The PCI Report on Compliance (ROC) and the Report on Compliance (ROC) are two essential documents in assuring the safety of cardholder data in the arena of data security and compliance. While both are related to the Payment Card Industry Data Security Standard (PCI DSS), they serve different merchant and service provider groups. The PCI ROC is a comprehensive examination designed to evaluate a company’s security controls targeted at protecting cardholder data. It rigorously evaluates conformity to all 12 PCI DSS rules, providing light on any problems detected during the assessment process. It is worth noting that not every merchant or service provider is required to undertake a ROC, implying that there is some leeway in the compliance landscape.

The ROC, on the other hand, is a required form intended exclusively for Level 1 Visa merchants undertaking a Payment Card Industry Data Security Standard audit. Level 1 merchants, defined as those who conduct more than 6 million Visa transactions each year, are required to complete this report. Additionally, Level 2 merchants who handle 1 million to 6 million transactions per year may be required to prepare a ROC. The primary goal of these reports is to determine and validate compliance with the PCI DSS, a set of standards developed collectively by major card issuers such as American Express, Discover, Mastercard, and Visa. These standards are critical in strengthening policies and procedures to protect cardholder data against fraudulent activities and other potential misuses of personal information, as well as in improving the security of card-based transactions.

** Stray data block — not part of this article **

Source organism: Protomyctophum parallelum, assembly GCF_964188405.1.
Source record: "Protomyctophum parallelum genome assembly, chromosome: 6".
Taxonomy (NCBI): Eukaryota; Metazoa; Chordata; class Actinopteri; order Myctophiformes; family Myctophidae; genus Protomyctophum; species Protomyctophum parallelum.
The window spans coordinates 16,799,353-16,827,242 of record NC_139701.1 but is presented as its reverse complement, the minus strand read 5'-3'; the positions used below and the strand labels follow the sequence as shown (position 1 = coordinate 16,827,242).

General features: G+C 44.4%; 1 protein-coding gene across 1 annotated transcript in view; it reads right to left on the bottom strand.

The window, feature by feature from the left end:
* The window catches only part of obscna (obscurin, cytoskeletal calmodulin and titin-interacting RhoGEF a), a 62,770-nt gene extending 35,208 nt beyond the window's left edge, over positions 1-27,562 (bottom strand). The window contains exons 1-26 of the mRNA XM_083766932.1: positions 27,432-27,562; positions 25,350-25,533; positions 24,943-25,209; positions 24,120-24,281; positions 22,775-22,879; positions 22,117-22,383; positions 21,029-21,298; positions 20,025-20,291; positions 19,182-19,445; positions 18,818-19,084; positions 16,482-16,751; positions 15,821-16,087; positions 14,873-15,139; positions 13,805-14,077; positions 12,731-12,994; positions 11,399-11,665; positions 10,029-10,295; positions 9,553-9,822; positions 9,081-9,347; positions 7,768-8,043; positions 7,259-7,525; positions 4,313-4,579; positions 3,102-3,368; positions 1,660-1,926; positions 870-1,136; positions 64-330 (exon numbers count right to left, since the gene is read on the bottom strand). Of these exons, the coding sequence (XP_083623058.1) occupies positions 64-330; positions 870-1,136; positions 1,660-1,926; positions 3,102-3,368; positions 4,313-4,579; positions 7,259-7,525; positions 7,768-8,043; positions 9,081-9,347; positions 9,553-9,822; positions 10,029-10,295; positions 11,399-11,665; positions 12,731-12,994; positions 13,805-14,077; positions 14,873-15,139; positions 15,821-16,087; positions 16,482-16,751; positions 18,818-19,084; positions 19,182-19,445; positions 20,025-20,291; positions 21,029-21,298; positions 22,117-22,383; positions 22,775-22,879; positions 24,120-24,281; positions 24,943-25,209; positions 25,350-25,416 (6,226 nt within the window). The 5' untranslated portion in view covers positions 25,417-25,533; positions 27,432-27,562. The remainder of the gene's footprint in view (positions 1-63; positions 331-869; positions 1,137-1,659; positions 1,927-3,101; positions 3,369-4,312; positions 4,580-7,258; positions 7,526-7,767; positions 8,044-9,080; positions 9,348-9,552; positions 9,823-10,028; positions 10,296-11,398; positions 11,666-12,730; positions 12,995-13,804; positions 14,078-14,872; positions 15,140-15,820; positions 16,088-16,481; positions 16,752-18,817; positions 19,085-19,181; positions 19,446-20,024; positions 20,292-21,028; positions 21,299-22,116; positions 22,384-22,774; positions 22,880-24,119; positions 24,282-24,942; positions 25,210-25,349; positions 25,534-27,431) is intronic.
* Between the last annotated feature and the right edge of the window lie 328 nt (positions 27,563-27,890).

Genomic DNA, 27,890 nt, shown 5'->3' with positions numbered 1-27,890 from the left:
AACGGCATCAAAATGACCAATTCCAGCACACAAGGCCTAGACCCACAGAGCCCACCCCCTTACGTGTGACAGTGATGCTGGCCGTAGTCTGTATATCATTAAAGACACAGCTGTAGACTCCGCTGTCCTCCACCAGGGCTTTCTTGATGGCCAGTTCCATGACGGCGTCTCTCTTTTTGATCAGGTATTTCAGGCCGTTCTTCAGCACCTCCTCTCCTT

It is important to note that the Payment Card Industry Data Security Standard works in tandem with other industry standards such as ISO 27000 and the National Institute of Standards and Technology (NIST) Special Publication 800-53. In the ever-changing landscape of data protection, this collaborative approach offers a multifaceted and effective defense against security threats. Finally, both the PCI ROC and the ROC help to provide a secure environment for cardholder data, albeit with different foci and applicability depending on the nature and scale of the merchant’s operations.